A Tale of Two Starships

9 Jan
Orville Bridge

THE ORVILLE: L-R: Penny Johnson Jerald, Mark Jackson, Seth MacFarlane, Peter Macon, Scott Grimes, Adrianne Palicki, J. Lee and Halston Sage in THE ORVILLE premiering this fall on FOX. ©2017 Fox Broadcasting Co. Cr: Noah Schutz/FOX

I generally enjoy Seth MacFarlane’s work. Ever since Family Guy began nearly 20 years ago I’ve consistently enjoyed it along with the other animated series and films he’s produced since. However I do understand that to be a fan of these shows, you have to accept his brand of humor and occasionally heavy-handed political commentary. MacFarlane isn’t afraid to make fun of any subject with every tool available to him from subtle and clever humor that might slip past the viewer unnoticed to low brow toilet humor.  As a result, these laughs can be very hit and miss and that was what worried me when I heard that he was developing an episodic science fiction series inspired by the classic Star Trek shows.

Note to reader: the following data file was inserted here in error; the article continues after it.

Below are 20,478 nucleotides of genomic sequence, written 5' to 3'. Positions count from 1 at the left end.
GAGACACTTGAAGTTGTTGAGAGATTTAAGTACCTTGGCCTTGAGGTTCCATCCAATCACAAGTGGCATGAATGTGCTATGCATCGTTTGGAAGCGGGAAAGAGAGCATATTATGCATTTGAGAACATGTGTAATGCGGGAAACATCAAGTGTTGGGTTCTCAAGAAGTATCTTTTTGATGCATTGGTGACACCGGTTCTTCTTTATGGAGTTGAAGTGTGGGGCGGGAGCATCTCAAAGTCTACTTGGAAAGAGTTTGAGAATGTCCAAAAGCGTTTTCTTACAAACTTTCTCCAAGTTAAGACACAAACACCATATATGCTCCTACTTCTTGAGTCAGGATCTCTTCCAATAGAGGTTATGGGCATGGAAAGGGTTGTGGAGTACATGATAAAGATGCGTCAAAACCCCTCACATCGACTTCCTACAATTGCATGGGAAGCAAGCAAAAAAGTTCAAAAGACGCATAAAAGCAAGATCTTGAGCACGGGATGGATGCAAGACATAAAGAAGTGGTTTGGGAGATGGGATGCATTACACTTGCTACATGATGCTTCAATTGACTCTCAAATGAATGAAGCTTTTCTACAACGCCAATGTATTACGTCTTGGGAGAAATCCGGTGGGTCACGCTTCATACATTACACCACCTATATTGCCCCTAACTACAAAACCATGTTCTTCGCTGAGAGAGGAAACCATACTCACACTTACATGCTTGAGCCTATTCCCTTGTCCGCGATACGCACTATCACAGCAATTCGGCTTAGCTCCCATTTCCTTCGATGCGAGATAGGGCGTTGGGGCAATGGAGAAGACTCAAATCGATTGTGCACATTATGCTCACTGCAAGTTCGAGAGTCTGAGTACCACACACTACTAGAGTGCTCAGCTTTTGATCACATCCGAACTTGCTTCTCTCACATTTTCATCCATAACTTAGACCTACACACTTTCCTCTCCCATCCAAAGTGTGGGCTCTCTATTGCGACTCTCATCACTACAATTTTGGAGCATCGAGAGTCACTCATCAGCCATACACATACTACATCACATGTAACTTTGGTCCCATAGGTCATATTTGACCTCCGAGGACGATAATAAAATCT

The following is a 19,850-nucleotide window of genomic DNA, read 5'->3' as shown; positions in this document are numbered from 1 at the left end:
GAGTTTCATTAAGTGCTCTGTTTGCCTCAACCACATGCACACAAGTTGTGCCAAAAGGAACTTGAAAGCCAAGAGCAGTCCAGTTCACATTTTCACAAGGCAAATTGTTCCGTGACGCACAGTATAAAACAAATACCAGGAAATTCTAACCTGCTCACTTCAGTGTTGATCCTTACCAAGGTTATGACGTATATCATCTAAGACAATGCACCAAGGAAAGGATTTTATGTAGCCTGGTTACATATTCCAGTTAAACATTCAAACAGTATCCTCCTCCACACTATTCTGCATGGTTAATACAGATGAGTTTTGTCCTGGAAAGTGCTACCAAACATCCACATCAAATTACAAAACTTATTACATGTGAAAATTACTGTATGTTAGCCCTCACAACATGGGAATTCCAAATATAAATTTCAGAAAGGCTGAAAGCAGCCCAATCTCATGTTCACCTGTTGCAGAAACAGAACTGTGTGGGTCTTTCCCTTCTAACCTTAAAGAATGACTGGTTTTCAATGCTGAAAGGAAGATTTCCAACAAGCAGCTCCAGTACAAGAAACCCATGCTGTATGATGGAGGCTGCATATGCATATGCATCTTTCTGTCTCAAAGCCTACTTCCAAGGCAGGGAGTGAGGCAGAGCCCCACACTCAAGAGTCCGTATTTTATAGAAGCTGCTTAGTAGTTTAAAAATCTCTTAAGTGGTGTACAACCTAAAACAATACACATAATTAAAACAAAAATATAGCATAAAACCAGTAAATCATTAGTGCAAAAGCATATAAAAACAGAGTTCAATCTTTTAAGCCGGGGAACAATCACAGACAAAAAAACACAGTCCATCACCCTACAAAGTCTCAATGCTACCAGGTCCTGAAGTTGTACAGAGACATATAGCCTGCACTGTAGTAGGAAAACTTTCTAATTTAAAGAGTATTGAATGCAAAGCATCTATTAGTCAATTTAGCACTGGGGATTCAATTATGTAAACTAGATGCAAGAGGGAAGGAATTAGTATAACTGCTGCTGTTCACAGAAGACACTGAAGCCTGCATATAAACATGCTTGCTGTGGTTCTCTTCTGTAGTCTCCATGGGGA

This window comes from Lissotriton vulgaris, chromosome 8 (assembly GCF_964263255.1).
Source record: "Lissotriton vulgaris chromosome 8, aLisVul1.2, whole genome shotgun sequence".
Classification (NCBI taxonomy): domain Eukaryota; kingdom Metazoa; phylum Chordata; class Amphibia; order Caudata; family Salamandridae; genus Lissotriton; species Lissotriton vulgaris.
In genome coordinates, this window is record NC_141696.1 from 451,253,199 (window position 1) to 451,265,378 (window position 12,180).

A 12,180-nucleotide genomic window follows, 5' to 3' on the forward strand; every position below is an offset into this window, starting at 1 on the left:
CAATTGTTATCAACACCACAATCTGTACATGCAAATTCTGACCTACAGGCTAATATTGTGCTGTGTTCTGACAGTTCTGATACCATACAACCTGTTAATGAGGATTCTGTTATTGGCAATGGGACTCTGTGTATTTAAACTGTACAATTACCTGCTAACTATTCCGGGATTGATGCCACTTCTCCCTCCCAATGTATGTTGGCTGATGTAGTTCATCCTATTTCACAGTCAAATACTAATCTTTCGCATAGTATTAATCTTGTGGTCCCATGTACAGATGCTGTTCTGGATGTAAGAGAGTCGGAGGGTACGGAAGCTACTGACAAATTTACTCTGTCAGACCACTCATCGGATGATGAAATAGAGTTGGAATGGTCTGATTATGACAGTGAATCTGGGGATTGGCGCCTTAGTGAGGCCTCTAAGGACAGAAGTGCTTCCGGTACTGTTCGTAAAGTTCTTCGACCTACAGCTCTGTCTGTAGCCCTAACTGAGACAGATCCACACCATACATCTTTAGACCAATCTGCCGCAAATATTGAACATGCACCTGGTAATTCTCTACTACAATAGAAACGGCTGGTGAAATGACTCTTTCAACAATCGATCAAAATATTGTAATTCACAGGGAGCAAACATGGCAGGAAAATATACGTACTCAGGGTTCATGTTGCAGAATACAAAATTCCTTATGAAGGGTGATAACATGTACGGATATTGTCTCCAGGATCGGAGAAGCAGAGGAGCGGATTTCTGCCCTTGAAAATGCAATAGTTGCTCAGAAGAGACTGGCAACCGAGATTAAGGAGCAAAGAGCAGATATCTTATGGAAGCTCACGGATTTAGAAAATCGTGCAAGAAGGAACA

But I decided that if Red Dwarf can pull it off, who knows what a new voice in Sci-Fi might be able to come up with?

Hitting very few speed bumps in its first season, The Orville is a visual treat, using both CG effects blended with fantastic model work, the world is clean and colorful. It’s a dramatic contrast to Discovery’s dark blues and distracting lens flares. the creative team does an amazing job replicating the familiar feel of Star Trek while building an original world full of its own aliens and technologies, and this is in part due to the passion MacFarlane has for Star Trek as well as the talent  behind the scenes being full of veterans from 80’s and 90’s Trek. With a pilot directed by Jon Favreau, best known for helping kick off the incredibly successful Marvel Cinematic Universe with Iron Man in 2008, and episodes directed by Star Trek actor/directors Jonathan Frakes and Robert Duncan McNeill. Executive Producer Brannon Braga was extremely involved in Star Trek throughout the 80’s through the 2000’s. He was executive producer and writer of several Trek series, and even co-creating Star Trek: Enterprise.